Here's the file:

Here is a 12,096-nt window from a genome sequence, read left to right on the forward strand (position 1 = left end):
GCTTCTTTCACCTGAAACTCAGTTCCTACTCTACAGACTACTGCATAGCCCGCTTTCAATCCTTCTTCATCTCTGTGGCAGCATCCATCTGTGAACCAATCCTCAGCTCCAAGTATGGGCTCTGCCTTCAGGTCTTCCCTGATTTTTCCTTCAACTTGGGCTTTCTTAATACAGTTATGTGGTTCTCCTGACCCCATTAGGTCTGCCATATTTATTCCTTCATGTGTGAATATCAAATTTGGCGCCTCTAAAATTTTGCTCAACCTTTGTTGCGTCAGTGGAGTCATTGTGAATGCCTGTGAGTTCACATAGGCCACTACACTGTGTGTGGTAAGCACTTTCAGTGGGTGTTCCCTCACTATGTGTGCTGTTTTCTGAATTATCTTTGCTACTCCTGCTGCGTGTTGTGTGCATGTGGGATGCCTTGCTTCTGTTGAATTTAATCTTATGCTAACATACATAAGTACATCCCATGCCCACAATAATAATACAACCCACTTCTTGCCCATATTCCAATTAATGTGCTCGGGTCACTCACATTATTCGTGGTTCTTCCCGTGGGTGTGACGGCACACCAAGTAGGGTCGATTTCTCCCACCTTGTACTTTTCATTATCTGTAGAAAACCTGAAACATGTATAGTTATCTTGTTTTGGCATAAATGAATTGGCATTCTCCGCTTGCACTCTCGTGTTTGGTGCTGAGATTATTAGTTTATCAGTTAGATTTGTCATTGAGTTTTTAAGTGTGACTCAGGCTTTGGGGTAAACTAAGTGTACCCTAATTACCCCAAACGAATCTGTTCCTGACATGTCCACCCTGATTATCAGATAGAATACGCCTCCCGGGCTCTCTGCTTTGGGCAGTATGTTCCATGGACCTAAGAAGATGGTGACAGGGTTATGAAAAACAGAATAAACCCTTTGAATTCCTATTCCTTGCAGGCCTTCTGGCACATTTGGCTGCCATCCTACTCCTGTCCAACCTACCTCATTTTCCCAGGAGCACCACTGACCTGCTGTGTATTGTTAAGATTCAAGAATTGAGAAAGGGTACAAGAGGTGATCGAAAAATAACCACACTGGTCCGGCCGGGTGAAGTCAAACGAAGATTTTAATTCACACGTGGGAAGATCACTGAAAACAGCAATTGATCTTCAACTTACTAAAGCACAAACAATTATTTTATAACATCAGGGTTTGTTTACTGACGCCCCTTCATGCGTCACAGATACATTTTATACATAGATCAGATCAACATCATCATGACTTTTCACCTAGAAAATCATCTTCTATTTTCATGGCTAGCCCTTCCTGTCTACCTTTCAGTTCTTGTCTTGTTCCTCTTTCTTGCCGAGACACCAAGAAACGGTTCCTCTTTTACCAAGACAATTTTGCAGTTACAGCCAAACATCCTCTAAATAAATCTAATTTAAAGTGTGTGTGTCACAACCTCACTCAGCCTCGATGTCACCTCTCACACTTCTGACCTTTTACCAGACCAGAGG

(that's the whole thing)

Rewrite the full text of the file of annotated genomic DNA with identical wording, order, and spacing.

Here is a 12,096-nt window from a genome sequence, read left to right on the forward strand (position 1 = left end):
GCTTCTTTCACCTGAAACTCAGTTCCTACTCTACAGACTACTGCATAGCCCGCTTTCAATCCTTCTTCATCTCTGTGGCAGCATCCATCTGTGAACCAATCCTCAGCTCCAAGTATGGGCTCTGCCTTCAGGTCTTCCCTGATTTTTCCTTCAACTTGGGCTTTCTTAATACAGTTATGTGGTTCTCCTGACCCCATTAGGTCTGCCATATTTATTCCTTCATGTGTGAATATCAAATTTGGCGCCTCTAAAATTTTGCTCAACCTTTGTTGCGTCAGTGGAGTCATTGTGAATGCCTGTGAGTTCACATAGGCCACTACACTGTGTGTGGTAAGCACTTTCAGTGGGTGTTCCCTCACTATGTGTGCTGTTTTCTGAATTATCTTTGCTACTCCTGCTGCGTGTTGTGTGCATGTGGGATGCCTTGCTTCTGTTGAATTTAATCTTATGCTAACATACATAAGTACATCCCATGCCCACAATAATAATACAACCCACTTCTTGCCCATATTCCAATTAATGTGCTCGGGTCACTCACATTATTCGTGGTTCTTCCCGTGGGTGTGACGGCACACCAAGTAGGGTCGATTTCTCCCACCTTGTACTTTTCATTATCTGTAGAAAACCTGAAACATGTATAGTTATCTTGTTTTGGCATAAATGAATTGGCATTCTCCGCTTGCACTCTCGTGTTTGGTGCTGAGATTATTAGTTTATCAGTTAGATTTGTCATTGAGTTTTTAAGTGTGACTCAGGCTTTGGGGTAAACTAAGTGTACCCTAATTACCCCAAACGAATCTGTTCCTGACATGTCCACCCTGATTATCAGATAGAATACGCCTCCCGGGCTCTCTGCTTTGGGCAGTATGTTCCATGGACCTAAGAAGATGGTGACAGGGTTATGAAAAACAGAATAAACCCTTTGAATTCCTATTCCTTGCAGGCCTTCTGGCACATTTGGCTGCCATCCTACTCCTGTCCAACCTACCTCATTTTCCCAGGAGCACCACTGACCTGCTGTGTATTGTTAAGATTCAAGAATTGAGAAAGGGTACAAGAGGTGATCGAAAAATAACCACACTGGTCCGGCCGGGTGAAGTCAAACGAAGATTTTAATTCACACGTGGGAAGATCACTGAAAACAGCAATTGATCTTCAACTTACTAAAGCACAAACAATTATTTTATAACATCAGGGTTTGTTTACTGACGCCCCTTCATGCGTCACAGATACATTTTATACATAGATCAGATCAACATCATCATGACTTTTCACCTAGAAAATCATCTTCTATTTTCATGGCTAGCCCTTCCTGTCTACCTTTCAGTTCTTGTCTTGTTCCTCTTTCTTGCCGAGACACCAAGAAACGGTTCCTCTTTTACCAAGACAATTTTGCAGTTACAGCCAAACATCCTCTAAATAAATCTAATTTAAAGTGTGTGTGTCACAACCTCACTCAGCCTCGATGTCACCTCTCACACTTCTGACCTTTTACCAGACCAGAGG